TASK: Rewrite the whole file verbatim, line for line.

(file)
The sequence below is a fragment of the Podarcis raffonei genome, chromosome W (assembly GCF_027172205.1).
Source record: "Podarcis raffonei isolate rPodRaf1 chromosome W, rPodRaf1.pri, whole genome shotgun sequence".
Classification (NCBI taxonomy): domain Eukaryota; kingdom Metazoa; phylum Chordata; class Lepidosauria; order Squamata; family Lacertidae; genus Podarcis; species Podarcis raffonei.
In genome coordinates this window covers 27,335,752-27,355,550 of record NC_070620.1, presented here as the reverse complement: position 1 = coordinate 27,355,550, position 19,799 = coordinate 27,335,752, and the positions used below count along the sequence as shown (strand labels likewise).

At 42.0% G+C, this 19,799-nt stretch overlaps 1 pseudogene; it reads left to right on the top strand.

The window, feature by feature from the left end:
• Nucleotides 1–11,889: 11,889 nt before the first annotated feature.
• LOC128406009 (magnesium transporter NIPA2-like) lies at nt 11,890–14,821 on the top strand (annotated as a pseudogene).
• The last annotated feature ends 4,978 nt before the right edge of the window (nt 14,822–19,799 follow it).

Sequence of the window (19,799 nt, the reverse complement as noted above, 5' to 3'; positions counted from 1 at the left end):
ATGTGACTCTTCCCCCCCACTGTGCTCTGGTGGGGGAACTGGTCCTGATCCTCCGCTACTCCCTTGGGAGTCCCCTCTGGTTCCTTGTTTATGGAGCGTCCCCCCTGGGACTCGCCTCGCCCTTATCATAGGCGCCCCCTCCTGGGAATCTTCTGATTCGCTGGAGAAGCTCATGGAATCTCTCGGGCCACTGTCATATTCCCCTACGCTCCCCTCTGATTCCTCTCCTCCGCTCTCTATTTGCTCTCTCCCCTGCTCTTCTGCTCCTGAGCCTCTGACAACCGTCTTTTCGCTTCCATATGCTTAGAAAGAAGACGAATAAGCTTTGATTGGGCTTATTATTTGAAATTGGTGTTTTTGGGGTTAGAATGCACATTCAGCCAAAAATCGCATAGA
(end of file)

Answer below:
The sequence below is a fragment of the Podarcis raffonei genome, chromosome W (assembly GCF_027172205.1).
Source record: "Podarcis raffonei isolate rPodRaf1 chromosome W, rPodRaf1.pri, whole genome shotgun sequence".
Classification (NCBI taxonomy): domain Eukaryota; kingdom Metazoa; phylum Chordata; class Lepidosauria; order Squamata; family Lacertidae; genus Podarcis; species Podarcis raffonei.
In genome coordinates this window covers 27,335,752-27,355,550 of record NC_070620.1, presented here as the reverse complement: position 1 = coordinate 27,355,550, position 19,799 = coordinate 27,335,752, and the positions used below count along the sequence as shown (strand labels likewise).

At 42.0% G+C, this 19,799-nt stretch overlaps 1 pseudogene; it reads left to right on the top strand.

The window, feature by feature from the left end:
• Nucleotides 1–11,889: 11,889 nt before the first annotated feature.
• LOC128406009 (magnesium transporter NIPA2-like) lies at nt 11,890–14,821 on the top strand (annotated as a pseudogene).
• The last annotated feature ends 4,978 nt before the right edge of the window (nt 14,822–19,799 follow it).

Sequence of the window (19,799 nt, the reverse complement as noted above, 5' to 3'; positions counted from 1 at the left end):
ATGTGACTCTTCCCCCCCACTGTGCTCTGGTGGGGGAACTGGTCCTGATCCTCCGCTACTCCCTTGGGAGTCCCCTCTGGTTCCTTGTTTATGGAGCGTCCCCCCTGGGACTCGCCTCGCCCTTATCATAGGCGCCCCCTCCTGGGAATCTTCTGATTCGCTGGAGAAGCTCATGGAATCTCTCGGGCCACTGTCATATTCCCCTACGCTCCCCTCTGATTCCTCTCCTCCGCTCTCTATTTGCTCTCTCCCCTGCTCTTCTGCTCCTGAGCCTCTGACAACCGTCTTTTCGCTTCCATATGCTTAGAAAGAAGACGAATAAGCTTTGATTGGGCTTATTATTTGAAATTGGTGTTTTTGGGGTTAGAATGCACATTCAGCCAAAAATCGCATAGA